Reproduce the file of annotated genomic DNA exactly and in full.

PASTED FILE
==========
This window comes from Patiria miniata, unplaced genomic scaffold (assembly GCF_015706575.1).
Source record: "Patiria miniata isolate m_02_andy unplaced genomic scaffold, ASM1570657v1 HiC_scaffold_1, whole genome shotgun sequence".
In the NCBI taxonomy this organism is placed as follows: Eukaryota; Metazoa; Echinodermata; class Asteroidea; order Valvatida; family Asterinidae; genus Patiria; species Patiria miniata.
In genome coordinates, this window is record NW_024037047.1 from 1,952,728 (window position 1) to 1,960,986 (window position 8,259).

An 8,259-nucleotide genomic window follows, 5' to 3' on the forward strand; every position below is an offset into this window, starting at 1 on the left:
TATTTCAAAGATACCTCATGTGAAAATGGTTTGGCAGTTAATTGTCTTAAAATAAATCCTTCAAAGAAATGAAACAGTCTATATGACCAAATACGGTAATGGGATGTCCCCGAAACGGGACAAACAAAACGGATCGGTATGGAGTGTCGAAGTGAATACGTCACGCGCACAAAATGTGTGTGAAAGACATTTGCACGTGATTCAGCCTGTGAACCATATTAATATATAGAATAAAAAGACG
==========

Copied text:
This window comes from Patiria miniata, unplaced genomic scaffold (assembly GCF_015706575.1).
Source record: "Patiria miniata isolate m_02_andy unplaced genomic scaffold, ASM1570657v1 HiC_scaffold_1, whole genome shotgun sequence".
In the NCBI taxonomy this organism is placed as follows: Eukaryota; Metazoa; Echinodermata; class Asteroidea; order Valvatida; family Asterinidae; genus Patiria; species Patiria miniata.
In genome coordinates, this window is record NW_024037047.1 from 1,952,728 (window position 1) to 1,960,986 (window position 8,259).

An 8,259-nucleotide genomic window follows, 5' to 3' on the forward strand; every position below is an offset into this window, starting at 1 on the left:
TATTTCAAAGATACCTCATGTGAAAATGGTTTGGCAGTTAATTGTCTTAAAATAAATCCTTCAAAGAAATGAAACAGTCTATATGACCAAATACGGTAATGGGATGTCCCCGAAACGGGACAAACAAAACGGATCGGTATGGAGTGTCGAAGTGAATACGTCACGCGCACAAAATGTGTGTGAAAGACATTTGCACGTGATTCAGCCTGTGAACCATATTAATATATAGAATAAAAAGACG